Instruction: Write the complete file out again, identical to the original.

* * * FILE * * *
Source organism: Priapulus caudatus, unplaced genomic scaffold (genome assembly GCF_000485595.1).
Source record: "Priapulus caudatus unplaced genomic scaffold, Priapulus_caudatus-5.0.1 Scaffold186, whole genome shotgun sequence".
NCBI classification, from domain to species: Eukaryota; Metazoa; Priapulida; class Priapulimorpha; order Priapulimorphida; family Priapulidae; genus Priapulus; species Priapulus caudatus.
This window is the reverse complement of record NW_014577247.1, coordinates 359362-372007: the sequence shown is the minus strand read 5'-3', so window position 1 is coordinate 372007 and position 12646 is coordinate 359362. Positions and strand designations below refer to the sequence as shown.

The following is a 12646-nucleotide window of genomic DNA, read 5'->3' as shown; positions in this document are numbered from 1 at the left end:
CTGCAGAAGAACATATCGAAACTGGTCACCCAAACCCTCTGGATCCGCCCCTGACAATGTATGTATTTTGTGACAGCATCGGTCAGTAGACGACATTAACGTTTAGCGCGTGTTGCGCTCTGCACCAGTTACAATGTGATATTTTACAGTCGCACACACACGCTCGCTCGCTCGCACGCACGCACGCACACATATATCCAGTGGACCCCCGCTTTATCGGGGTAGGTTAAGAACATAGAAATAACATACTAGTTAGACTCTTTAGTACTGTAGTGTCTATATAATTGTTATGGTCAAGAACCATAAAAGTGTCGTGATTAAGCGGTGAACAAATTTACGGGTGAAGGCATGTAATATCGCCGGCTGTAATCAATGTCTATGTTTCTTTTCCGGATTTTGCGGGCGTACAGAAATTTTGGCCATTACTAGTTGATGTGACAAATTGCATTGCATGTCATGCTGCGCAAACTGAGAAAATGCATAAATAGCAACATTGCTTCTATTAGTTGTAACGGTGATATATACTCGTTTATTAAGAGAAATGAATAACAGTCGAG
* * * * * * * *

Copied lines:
Source organism: Priapulus caudatus, unplaced genomic scaffold (genome assembly GCF_000485595.1).
Source record: "Priapulus caudatus unplaced genomic scaffold, Priapulus_caudatus-5.0.1 Scaffold186, whole genome shotgun sequence".
NCBI classification, from domain to species: Eukaryota; Metazoa; Priapulida; class Priapulimorpha; order Priapulimorphida; family Priapulidae; genus Priapulus; species Priapulus caudatus.
This window is the reverse complement of record NW_014577247.1, coordinates 359362-372007: the sequence shown is the minus strand read 5'-3', so window position 1 is coordinate 372007 and position 12646 is coordinate 359362. Positions and strand designations below refer to the sequence as shown.

The following is a 12646-nucleotide window of genomic DNA, read 5'->3' as shown; positions in this document are numbered from 1 at the left end:
CTGCAGAAGAACATATCGAAACTGGTCACCCAAACCCTCTGGATCCGCCCCTGACAATGTATGTATTTTGTGACAGCATCGGTCAGTAGACGACATTAACGTTTAGCGCGTGTTGCGCTCTGCACCAGTTACAATGTGATATTTTACAGTCGCACACACACGCTCGCTCGCTCGCACGCACGCACGCACACATATATCCAGTGGACCCCCGCTTTATCGGGGTAGGTTAAGAACATAGAAATAACATACTAGTTAGACTCTTTAGTACTGTAGTGTCTATATAATTGTTATGGTCAAGAACCATAAAAGTGTCGTGATTAAGCGGTGAACAAATTTACGGGTGAAGGCATGTAATATCGCCGGCTGTAATCAATGTCTATGTTTCTTTTCCGGATTTTGCGGGCGTACAGAAATTTTGGCCATTACTAGTTGATGTGACAAATTGCATTGCATGTCATGCTGCGCAAACTGAGAAAATGCATAAATAGCAACATTGCTTCTATTAGTTGTAACGGTGATATATACTCGTTTATTAAGAGAAATGAATAACAGTCGAG